Brown bear attacks on humans: a worldwide perspective
Bombieri, Giulia; Naves, J.; Penteriani, Vincenzo; Selva, Nuria; Fernández-Gil, Alberto; López-Bao, J. V.; Ambarli, H.; Bautista, Carlos; Støen, Ole-Gunnar; Swenson, Jon; Wabakken, Petter; Bespalova, T.; Bobrov, V.; Bolshakov, V.; Bondarchuk, S.; Camarra, J.J.; Chiriac, S.; Ciucci, P.; Dutsov, A.; Dykyy, I.; Fedriani, J.M.; García-Rodríguez, A.; Garrote, P.J.; Gashev, S.; Groff, C.; Gutleb, B.; Haring, B.; Härkönen, S.; Huber, D.; Kaboli, M.; Kalinkin, Y.; Karamanlidis, A.A.; Karpin, V.; Kastrikin, V.; Khlyap, L.; Khoetsky, P.; Kojola, I.; Korolev, A.; Korytin, N.; Kozsheechkin, V.; Krofel, M.; Kurhinen, J.; Kuznetsova, I.; Larin, E.; Levykh, A.; Mamontov, Mamontov.; Männil, P.; Melovski, D.; Mertzanis, Y.; Meydus, A.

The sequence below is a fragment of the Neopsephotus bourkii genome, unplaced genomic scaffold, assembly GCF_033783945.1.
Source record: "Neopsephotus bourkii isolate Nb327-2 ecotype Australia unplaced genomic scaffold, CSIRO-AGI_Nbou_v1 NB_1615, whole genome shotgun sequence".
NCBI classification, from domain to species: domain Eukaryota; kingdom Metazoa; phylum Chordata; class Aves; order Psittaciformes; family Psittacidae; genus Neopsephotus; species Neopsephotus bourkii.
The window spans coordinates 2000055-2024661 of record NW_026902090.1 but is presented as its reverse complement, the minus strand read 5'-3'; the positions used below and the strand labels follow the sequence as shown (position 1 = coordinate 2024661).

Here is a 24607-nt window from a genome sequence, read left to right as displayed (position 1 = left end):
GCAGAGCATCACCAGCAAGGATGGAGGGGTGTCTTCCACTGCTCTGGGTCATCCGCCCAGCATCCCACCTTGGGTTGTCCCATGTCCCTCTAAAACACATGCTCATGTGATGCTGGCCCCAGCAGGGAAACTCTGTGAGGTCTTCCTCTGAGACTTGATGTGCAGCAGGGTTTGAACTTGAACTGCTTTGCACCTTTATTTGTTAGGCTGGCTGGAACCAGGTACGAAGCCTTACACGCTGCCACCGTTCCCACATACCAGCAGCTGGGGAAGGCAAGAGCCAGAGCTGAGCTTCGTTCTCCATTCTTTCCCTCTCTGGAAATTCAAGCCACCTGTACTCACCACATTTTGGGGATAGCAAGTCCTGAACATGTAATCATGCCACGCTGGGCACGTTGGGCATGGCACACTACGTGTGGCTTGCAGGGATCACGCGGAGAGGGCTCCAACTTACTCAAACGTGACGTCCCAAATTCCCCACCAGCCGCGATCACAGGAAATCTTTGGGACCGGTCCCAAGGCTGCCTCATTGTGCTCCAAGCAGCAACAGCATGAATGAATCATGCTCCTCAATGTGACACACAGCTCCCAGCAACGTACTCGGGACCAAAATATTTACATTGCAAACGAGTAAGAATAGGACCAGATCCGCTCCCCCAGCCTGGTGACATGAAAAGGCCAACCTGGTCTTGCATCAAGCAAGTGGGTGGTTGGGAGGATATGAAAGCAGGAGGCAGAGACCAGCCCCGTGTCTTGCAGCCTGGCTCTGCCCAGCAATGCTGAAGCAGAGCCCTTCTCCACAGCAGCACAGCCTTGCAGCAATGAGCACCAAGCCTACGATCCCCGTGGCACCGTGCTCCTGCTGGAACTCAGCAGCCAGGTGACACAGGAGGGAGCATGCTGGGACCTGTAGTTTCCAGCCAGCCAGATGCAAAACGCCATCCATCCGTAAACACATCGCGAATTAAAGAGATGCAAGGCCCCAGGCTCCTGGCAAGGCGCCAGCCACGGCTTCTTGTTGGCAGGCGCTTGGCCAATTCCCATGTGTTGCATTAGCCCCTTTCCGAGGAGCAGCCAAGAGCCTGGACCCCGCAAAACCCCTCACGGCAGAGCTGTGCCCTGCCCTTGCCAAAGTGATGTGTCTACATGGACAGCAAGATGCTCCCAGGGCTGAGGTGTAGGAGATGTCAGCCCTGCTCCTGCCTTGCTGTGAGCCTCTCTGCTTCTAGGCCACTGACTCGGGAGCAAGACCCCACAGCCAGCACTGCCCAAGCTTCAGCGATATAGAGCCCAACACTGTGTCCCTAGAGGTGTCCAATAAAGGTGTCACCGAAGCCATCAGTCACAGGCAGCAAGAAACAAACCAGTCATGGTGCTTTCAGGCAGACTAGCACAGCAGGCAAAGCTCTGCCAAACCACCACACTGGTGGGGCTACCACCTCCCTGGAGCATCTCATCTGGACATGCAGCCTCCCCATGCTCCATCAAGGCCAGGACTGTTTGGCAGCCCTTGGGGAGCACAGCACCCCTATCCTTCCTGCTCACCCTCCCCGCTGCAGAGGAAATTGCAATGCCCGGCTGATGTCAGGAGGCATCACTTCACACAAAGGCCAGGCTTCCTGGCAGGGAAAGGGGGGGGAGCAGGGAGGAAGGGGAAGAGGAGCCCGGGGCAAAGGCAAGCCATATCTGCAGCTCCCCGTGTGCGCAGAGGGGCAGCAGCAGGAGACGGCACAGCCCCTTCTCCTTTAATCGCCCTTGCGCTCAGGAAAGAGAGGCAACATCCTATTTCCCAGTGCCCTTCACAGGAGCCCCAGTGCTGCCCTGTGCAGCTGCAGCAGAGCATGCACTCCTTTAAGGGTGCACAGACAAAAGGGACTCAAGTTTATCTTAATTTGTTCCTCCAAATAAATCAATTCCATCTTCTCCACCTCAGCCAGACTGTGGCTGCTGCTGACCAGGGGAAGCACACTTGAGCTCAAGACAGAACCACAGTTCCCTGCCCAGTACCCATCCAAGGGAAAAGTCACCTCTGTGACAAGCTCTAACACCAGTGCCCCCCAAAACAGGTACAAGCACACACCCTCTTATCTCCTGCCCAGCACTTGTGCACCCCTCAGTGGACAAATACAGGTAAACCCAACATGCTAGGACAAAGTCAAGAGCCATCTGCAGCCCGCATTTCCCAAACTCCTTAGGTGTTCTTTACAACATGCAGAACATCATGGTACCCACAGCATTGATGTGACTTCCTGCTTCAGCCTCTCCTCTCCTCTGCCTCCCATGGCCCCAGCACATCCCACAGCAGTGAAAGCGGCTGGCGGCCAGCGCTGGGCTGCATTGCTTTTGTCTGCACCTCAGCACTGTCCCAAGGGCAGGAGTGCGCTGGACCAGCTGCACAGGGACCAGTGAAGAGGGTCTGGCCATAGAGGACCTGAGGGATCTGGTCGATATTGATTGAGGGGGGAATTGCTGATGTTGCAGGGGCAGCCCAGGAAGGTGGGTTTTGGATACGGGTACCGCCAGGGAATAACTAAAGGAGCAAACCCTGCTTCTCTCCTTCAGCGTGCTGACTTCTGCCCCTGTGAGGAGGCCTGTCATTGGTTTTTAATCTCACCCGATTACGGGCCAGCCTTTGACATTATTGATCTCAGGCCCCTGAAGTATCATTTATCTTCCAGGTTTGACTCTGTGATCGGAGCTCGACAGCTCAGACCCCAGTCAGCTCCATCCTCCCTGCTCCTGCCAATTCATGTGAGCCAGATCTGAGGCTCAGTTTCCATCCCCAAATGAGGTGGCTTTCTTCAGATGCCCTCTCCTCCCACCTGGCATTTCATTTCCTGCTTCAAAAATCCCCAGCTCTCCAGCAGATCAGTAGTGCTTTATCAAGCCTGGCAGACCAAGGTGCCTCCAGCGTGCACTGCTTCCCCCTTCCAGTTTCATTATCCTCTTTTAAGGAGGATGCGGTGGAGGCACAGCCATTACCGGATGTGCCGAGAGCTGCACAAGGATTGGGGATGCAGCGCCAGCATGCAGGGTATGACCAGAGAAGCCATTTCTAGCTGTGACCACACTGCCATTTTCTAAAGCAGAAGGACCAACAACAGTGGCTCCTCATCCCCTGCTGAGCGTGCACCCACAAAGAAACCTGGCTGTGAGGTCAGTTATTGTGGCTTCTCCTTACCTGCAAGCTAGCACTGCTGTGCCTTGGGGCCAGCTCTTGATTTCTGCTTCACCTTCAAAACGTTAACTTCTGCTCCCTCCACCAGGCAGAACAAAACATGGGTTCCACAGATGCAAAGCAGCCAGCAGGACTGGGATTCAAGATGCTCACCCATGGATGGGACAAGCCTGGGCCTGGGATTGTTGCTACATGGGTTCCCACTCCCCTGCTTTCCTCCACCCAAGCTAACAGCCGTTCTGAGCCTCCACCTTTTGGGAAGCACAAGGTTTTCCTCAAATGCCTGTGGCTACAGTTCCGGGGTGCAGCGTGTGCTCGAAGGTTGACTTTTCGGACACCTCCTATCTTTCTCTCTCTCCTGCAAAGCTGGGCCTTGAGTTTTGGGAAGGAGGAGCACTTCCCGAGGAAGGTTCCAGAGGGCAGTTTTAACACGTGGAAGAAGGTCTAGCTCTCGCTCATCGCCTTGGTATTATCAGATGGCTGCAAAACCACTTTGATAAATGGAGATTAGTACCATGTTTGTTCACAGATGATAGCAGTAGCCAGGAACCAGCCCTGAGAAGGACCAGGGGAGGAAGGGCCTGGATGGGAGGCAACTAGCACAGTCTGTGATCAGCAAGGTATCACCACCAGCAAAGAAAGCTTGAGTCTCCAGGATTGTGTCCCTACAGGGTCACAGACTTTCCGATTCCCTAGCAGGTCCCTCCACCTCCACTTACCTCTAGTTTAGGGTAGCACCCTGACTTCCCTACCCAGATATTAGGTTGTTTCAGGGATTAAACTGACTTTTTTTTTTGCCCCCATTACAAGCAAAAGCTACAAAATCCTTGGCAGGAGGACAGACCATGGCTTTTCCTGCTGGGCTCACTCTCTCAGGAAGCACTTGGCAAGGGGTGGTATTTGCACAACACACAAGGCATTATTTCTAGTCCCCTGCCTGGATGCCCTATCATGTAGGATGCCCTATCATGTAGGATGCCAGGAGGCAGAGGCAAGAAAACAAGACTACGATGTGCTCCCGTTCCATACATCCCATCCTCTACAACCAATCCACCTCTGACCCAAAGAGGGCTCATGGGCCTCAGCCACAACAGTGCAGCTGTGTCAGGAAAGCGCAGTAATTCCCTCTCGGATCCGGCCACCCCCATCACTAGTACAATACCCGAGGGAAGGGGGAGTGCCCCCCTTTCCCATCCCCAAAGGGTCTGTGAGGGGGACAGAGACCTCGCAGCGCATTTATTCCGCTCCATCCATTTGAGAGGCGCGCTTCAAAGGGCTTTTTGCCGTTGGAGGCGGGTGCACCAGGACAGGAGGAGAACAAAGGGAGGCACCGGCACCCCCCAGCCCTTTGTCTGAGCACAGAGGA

Peer reviewed, Journal article
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The increasing trend of large carnivore attacks on humans not only raises human safety concerns but may also undermine large carnivore conservation efforts. Although rare, attacks by brown bears Ursus arctos are also on the rise and, although several studies have addressed this issue at local scales, information is lacking on a worldwide scale. Here, we investigated brown bear attacks (n = 664) on humans between 2000 and 2015 across most of the range inhabited by the species: North America (n = 183), Europe (n = 291), and East (n = 190). When the attacks occurred, half of the people were engaged in leisure activities and the main scenario was an encounter with a female with cubs. Attacks have increased significantly over time and were more frequent at high bear and low human population densities. There was no significant difference in the number of attacks between continents or between countries with different hunting practices. Understanding global patterns of bear attacks can help reduce dangerous encounters and, consequently, is crucial for informing wildlife managers and the public about appropriate measures to reduce this kind of conflicts in bear country.